Rio’s airport preps for Olympics with new Wi-Fi network and mobile app
With the 2016 Olympic Games promising to bring millions of visitors to Rio de Janeiro’s Galeão International Airport, its CIO initiated a huge wireless network upgrade and a new mobile app.
By Jen A. Miller
The 2016 Olympics Games are already off to a rough start — and we haven’t even seen opening ceremonies yet. Worries about the Zika virus, polluted competition waters, doping scandals and Rio’s precarious finances could mean a complicated time in August for the Summer Games.
One thing thing poised to go well: communication at Rio de Janeiro–Galeão International Airport, Brazil’s biggest airport and how most people will get into the country for the games.
To be ready for the 2016 Olympics — and beyond — airport desperately needed a new wireless network — and a mobile app wouldn’t be a bad idea either.
“The network was very old,” Alexandre Villeroy, CIO of the airport, tells CIO.com. What it had was a mix of legacy systems that had been patched together. He says it was so bad that they just about had to start from scratch. He knew that as is, “[it was not a system they could] rely on for the next 30 years” — and that wasn’t even factoring in the Olympics, which was about to bring a lot of people into the country.
An Olympic-sized fix
The solution to problem came from Hewlett-Packard Enterprise (HPE) via the Aruba 200 Series 80211ac access points and the 7200 Series Mobility Controller, HPE FlexNetwork 5130 HI Series switches, HPE FlexFabric 7910 switch chassis and HPE/Aruba network management software, which was all used to replace outdated and legacy infrastructure.
HPE also built an app tied to Aruba’s Mobile Engagement Solution that includes more than 3,000 Aruba Beacons and the Meridian Mobile App Platform.
A spokeswoman from HPE declined to say how much the solution and app costs, but she did write in an email that this upgrade is part of a 25-year plan to invest $5.2 billion in the airport, and out of this, about $2 billion will be invested by the Olympic Games. “This total includes their major construction efforts as well as infrastructure upgrades,” she added. Construction includes a 100,000 square meter expansion project.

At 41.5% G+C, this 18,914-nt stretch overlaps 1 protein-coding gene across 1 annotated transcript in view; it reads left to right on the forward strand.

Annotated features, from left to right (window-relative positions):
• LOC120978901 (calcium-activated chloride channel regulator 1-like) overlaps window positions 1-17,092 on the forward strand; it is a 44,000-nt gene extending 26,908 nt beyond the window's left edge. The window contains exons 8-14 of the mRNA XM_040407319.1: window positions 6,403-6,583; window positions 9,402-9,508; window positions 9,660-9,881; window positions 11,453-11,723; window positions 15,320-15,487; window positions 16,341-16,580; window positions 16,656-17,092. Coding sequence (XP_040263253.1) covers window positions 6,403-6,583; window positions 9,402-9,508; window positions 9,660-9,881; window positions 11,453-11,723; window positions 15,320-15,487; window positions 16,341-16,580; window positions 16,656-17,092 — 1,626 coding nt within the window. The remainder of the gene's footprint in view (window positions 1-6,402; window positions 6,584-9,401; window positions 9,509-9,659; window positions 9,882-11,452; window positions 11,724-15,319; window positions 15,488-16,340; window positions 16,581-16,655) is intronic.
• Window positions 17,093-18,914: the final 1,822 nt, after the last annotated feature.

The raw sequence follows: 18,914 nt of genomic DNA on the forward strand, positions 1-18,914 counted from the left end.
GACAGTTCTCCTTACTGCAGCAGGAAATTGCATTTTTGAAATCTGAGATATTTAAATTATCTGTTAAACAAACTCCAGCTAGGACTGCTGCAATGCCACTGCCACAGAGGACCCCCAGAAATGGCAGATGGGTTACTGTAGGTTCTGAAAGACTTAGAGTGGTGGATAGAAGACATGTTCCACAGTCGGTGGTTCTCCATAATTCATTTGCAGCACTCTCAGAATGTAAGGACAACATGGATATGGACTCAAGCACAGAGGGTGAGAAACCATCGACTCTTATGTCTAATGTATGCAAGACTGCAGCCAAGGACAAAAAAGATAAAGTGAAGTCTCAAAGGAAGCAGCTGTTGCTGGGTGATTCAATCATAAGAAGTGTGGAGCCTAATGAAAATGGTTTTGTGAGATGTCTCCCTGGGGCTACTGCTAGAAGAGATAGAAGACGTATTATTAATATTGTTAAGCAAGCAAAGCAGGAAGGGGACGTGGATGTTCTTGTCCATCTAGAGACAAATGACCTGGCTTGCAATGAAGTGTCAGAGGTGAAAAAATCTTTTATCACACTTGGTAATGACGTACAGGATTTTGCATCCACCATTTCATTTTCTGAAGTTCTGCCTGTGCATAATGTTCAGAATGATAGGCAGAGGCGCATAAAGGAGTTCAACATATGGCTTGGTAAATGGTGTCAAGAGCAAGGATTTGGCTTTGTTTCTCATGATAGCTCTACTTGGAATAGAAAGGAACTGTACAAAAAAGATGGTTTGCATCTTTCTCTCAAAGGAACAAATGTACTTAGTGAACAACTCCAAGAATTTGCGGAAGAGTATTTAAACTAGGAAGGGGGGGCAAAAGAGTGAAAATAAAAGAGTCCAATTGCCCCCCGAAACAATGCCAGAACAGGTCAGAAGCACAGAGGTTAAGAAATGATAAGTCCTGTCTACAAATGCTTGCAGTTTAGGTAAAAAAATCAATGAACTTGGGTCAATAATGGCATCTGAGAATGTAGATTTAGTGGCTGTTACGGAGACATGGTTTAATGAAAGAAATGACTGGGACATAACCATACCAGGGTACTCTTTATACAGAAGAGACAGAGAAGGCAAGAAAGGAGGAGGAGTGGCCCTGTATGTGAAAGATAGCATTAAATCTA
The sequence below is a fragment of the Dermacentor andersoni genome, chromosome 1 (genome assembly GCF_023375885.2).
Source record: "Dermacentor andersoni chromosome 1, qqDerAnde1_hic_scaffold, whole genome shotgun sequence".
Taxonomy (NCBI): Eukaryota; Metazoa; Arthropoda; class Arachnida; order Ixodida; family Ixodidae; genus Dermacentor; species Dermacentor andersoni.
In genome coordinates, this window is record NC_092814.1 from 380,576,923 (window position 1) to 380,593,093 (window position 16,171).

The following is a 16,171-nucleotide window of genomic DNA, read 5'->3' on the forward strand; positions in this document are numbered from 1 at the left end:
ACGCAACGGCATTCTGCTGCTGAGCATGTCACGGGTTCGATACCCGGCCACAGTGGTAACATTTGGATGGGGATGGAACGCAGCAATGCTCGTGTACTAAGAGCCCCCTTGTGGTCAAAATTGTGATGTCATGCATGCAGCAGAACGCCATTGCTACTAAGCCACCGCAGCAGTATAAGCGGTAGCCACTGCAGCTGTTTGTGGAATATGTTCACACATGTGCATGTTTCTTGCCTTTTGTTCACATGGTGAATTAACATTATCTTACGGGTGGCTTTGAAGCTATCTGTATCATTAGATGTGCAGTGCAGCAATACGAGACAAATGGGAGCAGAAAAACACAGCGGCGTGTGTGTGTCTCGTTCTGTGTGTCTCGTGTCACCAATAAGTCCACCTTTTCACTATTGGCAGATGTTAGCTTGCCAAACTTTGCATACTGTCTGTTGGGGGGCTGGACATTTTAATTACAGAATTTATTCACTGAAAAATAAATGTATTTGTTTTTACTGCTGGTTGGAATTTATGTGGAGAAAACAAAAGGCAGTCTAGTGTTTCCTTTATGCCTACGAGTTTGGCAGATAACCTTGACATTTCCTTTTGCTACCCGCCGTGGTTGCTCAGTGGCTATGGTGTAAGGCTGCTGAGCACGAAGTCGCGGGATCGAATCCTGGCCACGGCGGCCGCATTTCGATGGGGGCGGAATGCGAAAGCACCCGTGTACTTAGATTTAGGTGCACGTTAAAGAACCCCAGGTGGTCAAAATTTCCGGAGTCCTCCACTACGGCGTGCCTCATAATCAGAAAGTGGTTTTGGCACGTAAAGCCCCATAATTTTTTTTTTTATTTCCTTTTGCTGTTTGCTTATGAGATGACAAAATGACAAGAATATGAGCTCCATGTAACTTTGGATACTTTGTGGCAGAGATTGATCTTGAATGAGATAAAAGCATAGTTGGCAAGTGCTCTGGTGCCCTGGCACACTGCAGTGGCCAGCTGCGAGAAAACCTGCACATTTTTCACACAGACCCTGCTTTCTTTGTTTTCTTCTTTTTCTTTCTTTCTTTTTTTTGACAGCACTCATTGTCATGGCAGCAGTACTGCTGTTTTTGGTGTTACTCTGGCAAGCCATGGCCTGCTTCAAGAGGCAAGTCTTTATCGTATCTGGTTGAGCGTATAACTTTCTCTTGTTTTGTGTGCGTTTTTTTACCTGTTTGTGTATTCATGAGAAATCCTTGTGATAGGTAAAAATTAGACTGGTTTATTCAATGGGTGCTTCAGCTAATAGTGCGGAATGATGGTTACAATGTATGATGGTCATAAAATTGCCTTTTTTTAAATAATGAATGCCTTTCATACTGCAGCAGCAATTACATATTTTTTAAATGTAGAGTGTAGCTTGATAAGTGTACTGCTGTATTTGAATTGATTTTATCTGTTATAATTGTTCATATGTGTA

Airport tech necessities
A lot goes on at airports in addition to planes coming and going. The network is used by airlines, security, immigration, stores, concessions and passengers. At the Olympics’ peak, the airport expects to have 90,000 visitors a day, double the usual number.
“Airports are challenging in terms of upgrade deployments regardless, but in this case, [they are also doing] a big expansion of this airport in preparation for the Olympics and anticipation of a huge uptick of network use with more people passing through the airport bringing more devices being heavily engaged with what will be going on event-wise,” says Nolan Greene, senior research analyst in network infrastructure at IDC.
The Aruba platform will give the airport the cohesive network it needs, plus stronger data center and Wi-Fi infrastructure, says Villeroy, which will make the business of being an airport easier on airlines and retail partners while providing Wi-Fi for visitors, too.
The mobile app is designed to help passengers have a better experience — even before they get there “considering the traffic in the city,” Villeroy says. The app has integrated capabilities of Waze and Google Maps to estimate how long it will take you to get to the airport.
Once at the airport, you can track flights, see gate changes and find flight information without having to look for a departure or arrival board. “The idea is to remove and reduce [the] hassles of trying to figure out if anything has changed with your flight,” he adds.
If you turn on location services, you can also be directed to places within the airport and know how long it will take to get there, aided by Aruba’s Meridian Location services and those 3,000 beacons that were included in the upgrade.
“It will point them to airport services and help guide them through what is a very large and possibly confusing airport,” says Greene and can also “direct them toward restaurants, shops [and] tourist venues based on contextual information.” He adds that this could be a revenue opportunity for the airport and “part of the justification for this large investment.”
Looking beyond the Olympics
Villeroy says that this wasn’t done specifically for the Olympics, but it was one of the impetuses, and gave them a deadline. Yearly passenger traffic has reached 17 million people, and about 1.5 million more are expected for the Olympics.
“It’s part of what we need and the foundation for the next 25 to 30 years,” he says. “We want to [create] the best experiences for the passengers.”
And while the spike in travelers will die down after the closing ceremonies, the changes should help people flying in and out of Rio for years to come.
“Olympics or no, it’s a big airport and the largest city in the country, so it’s going to have a lot of traffic,” says Greene. “Business travelers who need to be connected whenever, wherever are going to appreciate this.”